Marine infantry veteran Clark Cavalier secures his helmet before climbing inside the Can-Am. Photo by Mac Caltrider/Coffee or Die.
On a recent Monday morning, a small group of wounded veterans gathered at Pastranaland in Annapolis, Maryland. It was Memorial Day, and the group had come to the home of action sports legend Travis Pastrana to celebrate with a death-defying trip around one of the most exclusive top-tier race tracks in the world.
Several of the veterans held helmets — a necessary safety precaution when traversing the famous off-road course that twists and turns through the dense woods that cover the 65-acre property. After a short safety brief from Pastrana — a man who’s broken more than 60 of his bones doing stuff just like what the group was preparing to do now — the first volunteer climbed inside the four-wheeled 200-horsepower Can-Am Maverick X3, and off they went.
Travis Pastrana built the action sports park around the same trails he rode as a kid. Photo by Mac Caltrider/Coffee or Die.
Driving 100 mph feels fast regardless of the road conditions. But speeds like that take on a whole new dimension of extreme on the off-road course at Pastranaland. The surrounding woods blur into a wall of greens and browns. Trees rocket by within mere inches of the vehicle. It is about as dangerous a race venue as they come, and Pastrana has driven it more times than he can count.
The action sports legend started building Pastranaland when he was just 12 years old. Since then, what began as a simple dirt track in the Maryland backwoods has grown into a complex maze of jumps, hairpin turns, and stomach-churning passageways that requires a lot of skill and courage to navigate without ending up in the hospital. Flying through the forest on one of his four-wheeled toys, Pastrana is so at ease he may as well be sipping his morning coffee. The same, however, cannot be said of his passengers.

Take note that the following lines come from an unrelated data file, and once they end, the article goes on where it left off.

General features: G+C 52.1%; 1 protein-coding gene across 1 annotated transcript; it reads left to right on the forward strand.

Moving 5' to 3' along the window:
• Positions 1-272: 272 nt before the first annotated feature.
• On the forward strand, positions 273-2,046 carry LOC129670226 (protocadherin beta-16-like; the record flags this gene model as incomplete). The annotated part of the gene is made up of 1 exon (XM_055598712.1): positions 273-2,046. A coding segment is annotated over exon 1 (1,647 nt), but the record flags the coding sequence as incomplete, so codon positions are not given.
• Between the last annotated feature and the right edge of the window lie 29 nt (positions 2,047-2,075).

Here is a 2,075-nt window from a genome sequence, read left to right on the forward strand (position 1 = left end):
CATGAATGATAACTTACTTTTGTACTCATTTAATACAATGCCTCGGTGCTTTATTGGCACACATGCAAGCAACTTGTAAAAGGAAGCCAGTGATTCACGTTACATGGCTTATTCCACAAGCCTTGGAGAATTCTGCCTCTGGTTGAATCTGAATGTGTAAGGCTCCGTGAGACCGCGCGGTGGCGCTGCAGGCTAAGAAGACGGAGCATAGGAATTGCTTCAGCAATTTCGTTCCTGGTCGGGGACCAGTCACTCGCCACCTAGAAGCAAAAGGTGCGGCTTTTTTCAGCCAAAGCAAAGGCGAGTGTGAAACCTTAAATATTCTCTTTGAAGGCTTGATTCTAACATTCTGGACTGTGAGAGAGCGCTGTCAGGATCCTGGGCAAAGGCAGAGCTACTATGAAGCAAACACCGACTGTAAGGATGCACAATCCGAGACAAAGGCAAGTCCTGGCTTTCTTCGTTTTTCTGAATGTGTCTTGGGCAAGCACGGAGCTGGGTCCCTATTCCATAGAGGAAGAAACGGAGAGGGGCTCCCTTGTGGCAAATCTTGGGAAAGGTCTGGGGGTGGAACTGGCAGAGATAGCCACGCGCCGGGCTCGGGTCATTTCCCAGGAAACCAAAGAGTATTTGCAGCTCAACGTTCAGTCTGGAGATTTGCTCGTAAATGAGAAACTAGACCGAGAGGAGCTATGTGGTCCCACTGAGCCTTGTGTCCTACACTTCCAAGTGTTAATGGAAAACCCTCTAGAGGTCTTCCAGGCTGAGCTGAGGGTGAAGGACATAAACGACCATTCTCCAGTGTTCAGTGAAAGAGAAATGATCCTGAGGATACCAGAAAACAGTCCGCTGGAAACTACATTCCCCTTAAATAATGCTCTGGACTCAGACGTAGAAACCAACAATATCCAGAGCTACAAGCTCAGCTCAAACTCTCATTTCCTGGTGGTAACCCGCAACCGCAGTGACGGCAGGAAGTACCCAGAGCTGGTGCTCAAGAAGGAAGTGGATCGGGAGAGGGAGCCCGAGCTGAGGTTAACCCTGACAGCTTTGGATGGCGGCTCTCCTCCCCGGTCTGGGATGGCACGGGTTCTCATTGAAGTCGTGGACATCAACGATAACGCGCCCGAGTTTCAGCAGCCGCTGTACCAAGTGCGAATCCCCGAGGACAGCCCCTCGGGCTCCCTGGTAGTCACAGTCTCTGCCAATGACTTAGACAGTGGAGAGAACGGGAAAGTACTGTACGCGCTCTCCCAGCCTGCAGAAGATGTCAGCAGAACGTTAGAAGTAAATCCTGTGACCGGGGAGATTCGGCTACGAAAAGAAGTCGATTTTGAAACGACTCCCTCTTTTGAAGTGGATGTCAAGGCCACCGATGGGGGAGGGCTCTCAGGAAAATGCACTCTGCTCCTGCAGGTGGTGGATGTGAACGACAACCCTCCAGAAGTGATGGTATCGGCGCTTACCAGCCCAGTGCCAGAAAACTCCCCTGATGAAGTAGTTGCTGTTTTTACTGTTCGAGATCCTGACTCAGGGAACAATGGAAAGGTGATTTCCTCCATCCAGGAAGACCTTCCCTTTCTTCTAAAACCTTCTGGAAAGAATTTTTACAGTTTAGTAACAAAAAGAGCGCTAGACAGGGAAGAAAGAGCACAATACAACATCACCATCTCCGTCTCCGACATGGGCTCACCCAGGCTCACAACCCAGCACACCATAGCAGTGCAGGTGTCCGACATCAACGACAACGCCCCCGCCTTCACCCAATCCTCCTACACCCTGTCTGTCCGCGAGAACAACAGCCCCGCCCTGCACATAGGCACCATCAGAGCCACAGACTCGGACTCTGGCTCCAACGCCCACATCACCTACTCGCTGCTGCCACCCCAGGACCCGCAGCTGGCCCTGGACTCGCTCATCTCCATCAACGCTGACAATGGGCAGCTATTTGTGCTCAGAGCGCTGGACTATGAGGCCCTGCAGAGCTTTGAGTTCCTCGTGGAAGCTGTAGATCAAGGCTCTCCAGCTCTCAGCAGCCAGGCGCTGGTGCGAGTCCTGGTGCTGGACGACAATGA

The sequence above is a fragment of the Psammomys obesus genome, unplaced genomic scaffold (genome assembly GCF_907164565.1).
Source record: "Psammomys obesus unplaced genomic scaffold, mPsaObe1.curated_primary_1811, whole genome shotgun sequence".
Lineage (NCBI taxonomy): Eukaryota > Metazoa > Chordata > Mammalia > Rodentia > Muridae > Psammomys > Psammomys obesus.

Travis Pastrana's 200 horsepower Can-Am is a beast, though it's dwarfed by his 800 horsepower race car. Photo by Mac Caltrider/Coffee or Die.
When the mud-splattered vehicle finally screams back out of the woods, Pastrana pulls to a stop and calls for the next volunteer. One by one, the veterans take their turn inside the Maverick X3, each returning to the starting line just as high on adrenaline as the one before.
“Man,” said Clark Cavalier as he emerged from the side-by-side, smiling and still trying to catch his breath. “I need one of those.”
Following rides on the Can-AM, the Pastranaland crew put on a stunt show. Photo by Mac Caltrider/Coffee or Die.